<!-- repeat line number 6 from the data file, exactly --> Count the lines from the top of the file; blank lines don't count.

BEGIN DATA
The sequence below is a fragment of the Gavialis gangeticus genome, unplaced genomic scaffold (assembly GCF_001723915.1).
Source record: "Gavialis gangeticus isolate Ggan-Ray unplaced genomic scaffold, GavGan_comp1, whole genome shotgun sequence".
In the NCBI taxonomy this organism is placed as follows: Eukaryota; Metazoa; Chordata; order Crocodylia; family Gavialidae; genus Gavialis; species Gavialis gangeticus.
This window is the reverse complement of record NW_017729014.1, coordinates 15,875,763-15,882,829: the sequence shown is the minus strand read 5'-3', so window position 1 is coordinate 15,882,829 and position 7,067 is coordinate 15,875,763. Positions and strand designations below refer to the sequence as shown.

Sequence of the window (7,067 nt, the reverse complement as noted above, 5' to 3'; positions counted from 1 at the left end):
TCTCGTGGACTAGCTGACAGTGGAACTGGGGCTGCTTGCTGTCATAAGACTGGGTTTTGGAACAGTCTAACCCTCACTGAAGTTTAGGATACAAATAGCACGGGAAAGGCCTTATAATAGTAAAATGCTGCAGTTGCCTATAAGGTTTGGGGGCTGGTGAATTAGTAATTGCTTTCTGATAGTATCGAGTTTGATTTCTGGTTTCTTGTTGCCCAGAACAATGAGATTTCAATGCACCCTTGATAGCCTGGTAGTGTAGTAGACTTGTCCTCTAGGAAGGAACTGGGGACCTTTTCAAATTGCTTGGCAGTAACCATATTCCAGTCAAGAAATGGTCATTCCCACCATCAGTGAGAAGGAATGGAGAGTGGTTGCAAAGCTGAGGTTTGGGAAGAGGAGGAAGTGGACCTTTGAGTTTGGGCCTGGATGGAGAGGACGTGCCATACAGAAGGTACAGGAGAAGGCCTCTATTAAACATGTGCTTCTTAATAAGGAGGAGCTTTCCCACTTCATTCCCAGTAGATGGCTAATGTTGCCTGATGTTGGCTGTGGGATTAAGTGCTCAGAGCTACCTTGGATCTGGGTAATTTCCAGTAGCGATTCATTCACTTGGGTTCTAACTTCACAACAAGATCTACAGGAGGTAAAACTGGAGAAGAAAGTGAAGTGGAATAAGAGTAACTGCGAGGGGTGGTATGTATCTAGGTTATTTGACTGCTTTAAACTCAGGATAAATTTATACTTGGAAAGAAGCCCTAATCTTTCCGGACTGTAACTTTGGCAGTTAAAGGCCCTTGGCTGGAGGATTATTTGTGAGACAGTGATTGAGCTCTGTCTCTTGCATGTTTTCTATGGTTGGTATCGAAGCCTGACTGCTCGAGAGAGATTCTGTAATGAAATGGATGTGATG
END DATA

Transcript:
TCTCGTGGACTAGCTGACAGTGGAACTGGGGCTGCTTGCTGTCATAAGACTGGGTTTTGGAACAGTCTAACCCTCACTGAAGTTTAGGATACAAATAGCACGGGAAAGGCCTTATAATAGTAAAATGCTGCAGTTGCCTATAAGGTTTGGGGGCTGGTGAATTAGTAATTGCTTTCTGATAGTATCGAGTTTGATTTCTGGTTTCTTGTTGCCCAGAACAATGAGATTTCAATGCACCCTTGATAGCCTGGTAGTGTAGTAGACTTGTCCTCTAGGAAGGAACTGGGGACCTTTTCAAATTGCTTGGCAGTAACCATATTCCAGTCAAGAAATGGTCATTCCCACCATCAGTGAGAAGGAATGGAGAGTGGTTGCAAAGCTGAGGTTTGGGAAGAGGAGGAAGTGGACCTTTGAGTTTGGGCCTGGATGGAGAGGACGTGCCATACAGAAGGTACAGGAGAAGGCCTCTATTAAACATGTGCTTCTTAATAAGGAGGAGCTTTCCCACTTCATTCCCAGTAGATGGCTAATGTTGCCTGATGTTGGCTGTGGGATTAAGTGCTCAGAGCTACCTTGGATCTGGGTAATTTCCAGTAGCGATTCATTCACTTGGGTTCTAACTTCACAACAAGATCTACAGGAGGTAAAACTGGAGAAGAAAGTGAAGTGGAATAAGAGTAACTGCGAGGGGTGGTATGTATCTAGGTTATTTGACTGCTTTAAACTCAGGATAAATTTATACTTGGAAAGAAGCCCTAATCTTTCCGGACTGTAACTTTGGCAGTTAAAGGCCCTTGGCTGGAGGATTATTTGTGAGACAGTGATTGAGCTCTGTCTCTTGCATGTTTTCTATGGTTGGTATCGAAGCCTGACTGCTCGAGAGAGATTCTGTAATGAAATGGATGTGATG